Background: Muscle mass, strength, and power are known determinants of mobility in older adults but there is limited knowledge on the influence of muscle architecture or tendon properties on mobility. The purpose of this study was to examine the relationship between mobility and plantarflexor muscle-tendon properties in healthy older adults.
Methods: A total of 52 subjects (age 70-81 years) were measured for 6-minute walk test (6MWT), timed "up and go"-test (TUG), isometric plantarflexion strength, Achilles tendon stiffness, triceps surae muscle architecture, lower extremity lean mass, isometric leg extension strength, and leg extension power. Partial correlations and multivariate regression models adjusted for sex, age, body mass, and height were used to examine the relationship between mobility (6MWT and TUG) and lower limb muscle-tendon properties.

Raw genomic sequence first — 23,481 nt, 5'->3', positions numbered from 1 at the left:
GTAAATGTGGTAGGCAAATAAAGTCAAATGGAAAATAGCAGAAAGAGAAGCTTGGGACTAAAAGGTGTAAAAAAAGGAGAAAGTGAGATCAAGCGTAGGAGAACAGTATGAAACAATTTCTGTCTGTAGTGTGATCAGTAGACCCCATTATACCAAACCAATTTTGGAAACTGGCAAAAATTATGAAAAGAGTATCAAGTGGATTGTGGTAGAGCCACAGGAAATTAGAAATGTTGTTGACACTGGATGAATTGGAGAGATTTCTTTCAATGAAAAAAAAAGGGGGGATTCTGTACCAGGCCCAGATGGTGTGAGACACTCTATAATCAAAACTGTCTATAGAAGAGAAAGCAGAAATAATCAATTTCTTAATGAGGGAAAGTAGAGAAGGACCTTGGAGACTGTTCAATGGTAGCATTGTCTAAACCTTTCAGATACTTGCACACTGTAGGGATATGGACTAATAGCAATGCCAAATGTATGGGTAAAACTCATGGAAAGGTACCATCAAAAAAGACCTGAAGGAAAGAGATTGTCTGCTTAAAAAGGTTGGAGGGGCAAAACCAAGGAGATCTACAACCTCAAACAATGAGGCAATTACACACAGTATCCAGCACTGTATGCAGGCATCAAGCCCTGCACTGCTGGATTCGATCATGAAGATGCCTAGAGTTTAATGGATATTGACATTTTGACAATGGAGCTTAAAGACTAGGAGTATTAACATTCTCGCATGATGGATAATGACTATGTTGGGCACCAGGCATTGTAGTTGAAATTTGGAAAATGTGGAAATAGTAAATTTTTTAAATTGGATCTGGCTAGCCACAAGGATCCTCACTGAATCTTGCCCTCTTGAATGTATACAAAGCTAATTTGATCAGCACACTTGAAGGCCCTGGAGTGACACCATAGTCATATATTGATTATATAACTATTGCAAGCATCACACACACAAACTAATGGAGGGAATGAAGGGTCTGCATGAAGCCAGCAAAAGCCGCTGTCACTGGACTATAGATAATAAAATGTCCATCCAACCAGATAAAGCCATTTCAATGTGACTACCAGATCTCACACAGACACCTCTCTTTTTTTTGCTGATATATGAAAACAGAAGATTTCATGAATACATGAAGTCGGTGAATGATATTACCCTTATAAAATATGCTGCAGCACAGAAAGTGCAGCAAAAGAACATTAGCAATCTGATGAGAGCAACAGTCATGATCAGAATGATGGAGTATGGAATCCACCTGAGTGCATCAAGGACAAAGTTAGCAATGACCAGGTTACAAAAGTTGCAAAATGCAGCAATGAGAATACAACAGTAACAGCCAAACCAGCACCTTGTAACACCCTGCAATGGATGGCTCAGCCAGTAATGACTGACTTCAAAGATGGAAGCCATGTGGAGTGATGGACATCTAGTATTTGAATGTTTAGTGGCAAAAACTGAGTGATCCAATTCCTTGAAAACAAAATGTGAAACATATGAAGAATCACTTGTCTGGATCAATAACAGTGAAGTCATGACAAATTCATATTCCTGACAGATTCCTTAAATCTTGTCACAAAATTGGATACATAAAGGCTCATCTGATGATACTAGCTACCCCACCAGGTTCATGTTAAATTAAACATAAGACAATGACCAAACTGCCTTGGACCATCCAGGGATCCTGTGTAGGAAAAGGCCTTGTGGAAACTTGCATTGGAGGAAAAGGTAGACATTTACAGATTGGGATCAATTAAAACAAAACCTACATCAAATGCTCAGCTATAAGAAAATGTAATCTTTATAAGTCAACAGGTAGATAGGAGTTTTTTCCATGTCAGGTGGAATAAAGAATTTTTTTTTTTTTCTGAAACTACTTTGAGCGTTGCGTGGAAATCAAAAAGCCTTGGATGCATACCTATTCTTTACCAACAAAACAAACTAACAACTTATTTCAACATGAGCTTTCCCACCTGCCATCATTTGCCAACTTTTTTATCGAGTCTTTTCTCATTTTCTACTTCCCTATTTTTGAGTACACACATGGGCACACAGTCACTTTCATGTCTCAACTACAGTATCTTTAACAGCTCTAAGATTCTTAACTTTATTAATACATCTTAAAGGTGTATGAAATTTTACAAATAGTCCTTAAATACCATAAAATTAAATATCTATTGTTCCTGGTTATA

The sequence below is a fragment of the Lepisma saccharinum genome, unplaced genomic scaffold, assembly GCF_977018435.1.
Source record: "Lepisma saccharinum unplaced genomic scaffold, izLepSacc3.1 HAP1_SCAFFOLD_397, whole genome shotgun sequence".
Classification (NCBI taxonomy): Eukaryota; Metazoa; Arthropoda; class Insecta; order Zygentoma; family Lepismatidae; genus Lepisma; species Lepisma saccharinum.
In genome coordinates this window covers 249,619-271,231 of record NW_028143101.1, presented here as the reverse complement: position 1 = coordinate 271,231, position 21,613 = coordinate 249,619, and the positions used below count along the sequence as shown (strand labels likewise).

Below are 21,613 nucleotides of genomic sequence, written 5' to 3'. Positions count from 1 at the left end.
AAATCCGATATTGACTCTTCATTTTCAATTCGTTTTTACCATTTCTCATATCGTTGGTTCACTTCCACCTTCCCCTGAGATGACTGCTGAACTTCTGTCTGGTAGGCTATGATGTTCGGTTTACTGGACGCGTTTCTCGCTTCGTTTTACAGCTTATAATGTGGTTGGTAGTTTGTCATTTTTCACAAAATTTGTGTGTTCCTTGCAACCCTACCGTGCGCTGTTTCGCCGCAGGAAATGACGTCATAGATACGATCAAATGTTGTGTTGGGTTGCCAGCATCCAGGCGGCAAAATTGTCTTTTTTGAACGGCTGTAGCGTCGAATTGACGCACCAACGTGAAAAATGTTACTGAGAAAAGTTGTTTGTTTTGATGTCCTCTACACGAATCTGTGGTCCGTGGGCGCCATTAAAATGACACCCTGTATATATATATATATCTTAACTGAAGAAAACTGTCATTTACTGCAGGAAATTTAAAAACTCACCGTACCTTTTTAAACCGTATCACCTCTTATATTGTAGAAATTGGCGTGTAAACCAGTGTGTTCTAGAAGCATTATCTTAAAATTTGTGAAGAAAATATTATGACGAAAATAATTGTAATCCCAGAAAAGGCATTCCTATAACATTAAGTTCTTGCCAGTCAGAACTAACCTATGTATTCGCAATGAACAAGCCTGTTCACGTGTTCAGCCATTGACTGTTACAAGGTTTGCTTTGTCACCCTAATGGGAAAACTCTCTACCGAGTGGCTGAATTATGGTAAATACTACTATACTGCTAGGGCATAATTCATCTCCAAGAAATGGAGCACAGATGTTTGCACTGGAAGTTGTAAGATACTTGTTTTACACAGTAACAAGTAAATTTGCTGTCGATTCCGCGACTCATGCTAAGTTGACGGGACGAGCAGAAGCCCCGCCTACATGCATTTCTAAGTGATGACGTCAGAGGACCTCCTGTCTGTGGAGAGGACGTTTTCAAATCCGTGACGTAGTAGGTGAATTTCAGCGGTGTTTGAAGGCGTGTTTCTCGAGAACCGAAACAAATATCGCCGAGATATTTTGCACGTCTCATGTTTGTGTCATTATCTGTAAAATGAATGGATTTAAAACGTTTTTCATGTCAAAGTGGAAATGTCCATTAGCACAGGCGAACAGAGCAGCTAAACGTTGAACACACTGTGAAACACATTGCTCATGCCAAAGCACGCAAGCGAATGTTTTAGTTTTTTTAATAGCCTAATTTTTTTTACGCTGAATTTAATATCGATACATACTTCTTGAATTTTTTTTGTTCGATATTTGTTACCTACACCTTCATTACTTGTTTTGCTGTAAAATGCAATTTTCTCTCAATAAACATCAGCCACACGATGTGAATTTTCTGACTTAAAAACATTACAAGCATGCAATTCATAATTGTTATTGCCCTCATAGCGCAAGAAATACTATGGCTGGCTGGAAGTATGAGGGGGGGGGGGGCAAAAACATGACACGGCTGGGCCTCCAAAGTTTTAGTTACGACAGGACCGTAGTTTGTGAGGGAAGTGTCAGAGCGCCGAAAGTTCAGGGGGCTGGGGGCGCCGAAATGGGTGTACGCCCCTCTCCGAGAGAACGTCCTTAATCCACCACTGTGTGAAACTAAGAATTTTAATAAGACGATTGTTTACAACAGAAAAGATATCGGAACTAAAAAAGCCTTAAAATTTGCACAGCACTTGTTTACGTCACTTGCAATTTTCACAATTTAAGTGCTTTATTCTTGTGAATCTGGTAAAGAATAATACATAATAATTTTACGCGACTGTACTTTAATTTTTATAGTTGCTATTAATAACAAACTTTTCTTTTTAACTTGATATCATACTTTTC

Results: Multivariate regression models revealed that Achilles tendon stiffness (p = .020), plantarflexion strength (p = .022), and medial gastrocnemius fascicle length (p = .046) were independently associated with 6MWT. Plantarflexion strength (p = .037) and soleus fascicle length (p = .031) were independently associated with TUG.
Conclusions: Plantarflexor muscle-tendon properties were associated with mobility in older adults independent of lower extremity lean mass, leg extension strength, or power. Plantarflexion strength was a stronger predictor of mobility than leg extension strength or power. The novel finding of this study was that muscle architecture and tendon properties explained interindividual differences in mobility. This study highlights the importance of the plantarflexors for mobility in older adults and provides understanding of possible mechanisms of age-related decline in mobility.
Keywords: Gait Biomechanics; Muscle; Muscle architecture; Physical performance; Tendon stiffness.
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